Smoking Sessions

The colonists confiscated the land of the peyote-using Native Americans so they could create an entire country where they can exercise their God-given freedoms and liberties. For the last 70 years, people like US Attorney General Jeff Sessions have decided that marijuana ain’t one of them.

It wasn’t always that way. Americans freely enjoyed their recreational drugs without interference from law enforcement–they also partook on a regular basis. But the combination of industries such as textiles and pharmaceuticals threatened by the appeal of hemp, religious fundamentalism, and hysteria brought on by racism –alleged widespread raping of white women by black men after using marijuana–turned the friendly plant into a menace.

The 1936 film Reefer Madness–financed by a church organization–depicted toked out white high school kids hallucinating, raping, and killing. The following year Congress passed the Marijuana Tax Act, and the road to mass criminalization and mass incarceration began.

Let’s not forget the forebears, like FBI Director J. Edgar Hoover, Federal Bureau of Narcotics commissioner Harry J. Anslinger, and Senator Joseph R. McCarthy, all who loved extreme law and order and ensured that marijuana was on a path to becoming a Schedule I narcotic, with all the ensuing felony convictions and extreme sentences to boot.

We know the rest of the history, from Richard Nixon’s War on Drugs to Drug Czar Bill Bennett that catapulted the nation to hosting 25 percent of the world’s prison population. The Corrections Corporation of America and the Geo Group could not be prouder. The two foremost private prison industrialists make big bank ensuring their prisons are fully stocked and profitable with the underclass.

It is not for me to say what is really in the head of Jefferson Beauregard Sessions III. It could be his Old Testament Judeo-Christian way of establishing and maintaining order, that those who do not conform must be suppressed, and if they disobey God’s law, they will be punished to the fullest extent of the law.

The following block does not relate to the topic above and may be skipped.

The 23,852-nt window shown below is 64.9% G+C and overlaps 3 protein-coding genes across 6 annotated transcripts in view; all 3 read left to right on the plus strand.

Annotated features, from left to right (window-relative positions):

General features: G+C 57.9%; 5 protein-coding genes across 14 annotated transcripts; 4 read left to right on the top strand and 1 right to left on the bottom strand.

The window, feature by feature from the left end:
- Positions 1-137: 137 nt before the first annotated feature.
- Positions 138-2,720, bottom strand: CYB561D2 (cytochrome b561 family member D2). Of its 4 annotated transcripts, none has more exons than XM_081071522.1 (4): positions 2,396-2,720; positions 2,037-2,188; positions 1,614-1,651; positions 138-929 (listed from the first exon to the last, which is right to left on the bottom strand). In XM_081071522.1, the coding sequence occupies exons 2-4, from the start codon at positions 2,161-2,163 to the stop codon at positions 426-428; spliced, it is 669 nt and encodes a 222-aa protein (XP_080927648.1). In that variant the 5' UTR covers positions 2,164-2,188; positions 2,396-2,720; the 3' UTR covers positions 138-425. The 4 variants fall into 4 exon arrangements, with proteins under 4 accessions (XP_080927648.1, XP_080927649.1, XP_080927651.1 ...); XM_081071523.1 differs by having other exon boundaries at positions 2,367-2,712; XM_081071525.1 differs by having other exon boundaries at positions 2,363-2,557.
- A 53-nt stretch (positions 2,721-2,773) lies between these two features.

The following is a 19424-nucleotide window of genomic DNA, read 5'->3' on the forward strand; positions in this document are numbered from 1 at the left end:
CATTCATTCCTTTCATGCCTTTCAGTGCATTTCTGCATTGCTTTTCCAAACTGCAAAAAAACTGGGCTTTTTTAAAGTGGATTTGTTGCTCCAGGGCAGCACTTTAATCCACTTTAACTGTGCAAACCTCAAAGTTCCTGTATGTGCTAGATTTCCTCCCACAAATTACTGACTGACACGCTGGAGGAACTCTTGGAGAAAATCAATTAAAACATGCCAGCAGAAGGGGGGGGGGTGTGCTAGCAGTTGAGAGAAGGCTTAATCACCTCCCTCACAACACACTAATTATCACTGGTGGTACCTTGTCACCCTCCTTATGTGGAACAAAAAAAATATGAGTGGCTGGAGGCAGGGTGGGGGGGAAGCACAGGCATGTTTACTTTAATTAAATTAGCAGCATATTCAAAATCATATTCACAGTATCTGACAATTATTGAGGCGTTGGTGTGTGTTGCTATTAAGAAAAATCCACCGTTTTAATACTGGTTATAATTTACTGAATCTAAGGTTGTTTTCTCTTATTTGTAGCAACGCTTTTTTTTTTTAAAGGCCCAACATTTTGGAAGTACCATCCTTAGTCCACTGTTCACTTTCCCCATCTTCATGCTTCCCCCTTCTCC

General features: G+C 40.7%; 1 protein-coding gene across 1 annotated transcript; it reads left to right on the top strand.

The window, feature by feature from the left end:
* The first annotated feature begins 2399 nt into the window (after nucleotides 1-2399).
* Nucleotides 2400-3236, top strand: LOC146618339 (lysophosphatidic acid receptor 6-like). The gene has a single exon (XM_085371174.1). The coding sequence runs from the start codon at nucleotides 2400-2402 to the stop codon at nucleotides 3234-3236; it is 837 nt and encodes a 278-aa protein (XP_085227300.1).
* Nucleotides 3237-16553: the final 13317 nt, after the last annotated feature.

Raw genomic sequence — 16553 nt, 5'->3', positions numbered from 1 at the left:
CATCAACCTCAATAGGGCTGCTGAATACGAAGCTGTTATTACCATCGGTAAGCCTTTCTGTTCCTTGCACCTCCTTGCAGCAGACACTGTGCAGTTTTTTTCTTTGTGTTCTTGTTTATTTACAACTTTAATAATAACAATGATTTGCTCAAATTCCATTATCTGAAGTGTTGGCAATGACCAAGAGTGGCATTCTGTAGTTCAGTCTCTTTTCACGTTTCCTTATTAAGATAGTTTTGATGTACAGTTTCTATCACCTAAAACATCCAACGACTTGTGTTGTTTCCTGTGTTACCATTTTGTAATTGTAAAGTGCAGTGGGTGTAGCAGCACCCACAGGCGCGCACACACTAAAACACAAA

Though a few of his previous professional black mentees tried to make a case for the Selma, AL native during his confirmation hearing, it has been clear Sessions does not have much love for civil rights and the people for which it advocates. He was the one that joked that he though the KKK was alright until he learned that they smoked pot.

Although there has been a nonpartisan national trend towards prison reform of incarcerating non-violent drug offenders–it has been proven that the War on Drugs has been extremely ineffective, costly and devastating to families and communities–there is one bare truth America does not want to face: we love locking up people, especially those damn black and brown poor and working class folks.

It’s classic utilitarianism, sacrificing the few for the good of the many. It’s been going on since the government negotiated, lied, and forced the natives into reservations. It was all for the good of the country. Who would want to spend their lives battling with people who lived in teepees?

That is the history of America. Whether it’s on a reservation, or in a prison, it’s about evicting others of another hue and culture, and sentencing them to a place away from the rest of society. And Sessions is another player in that fine tradition.

Ron Kipling Williams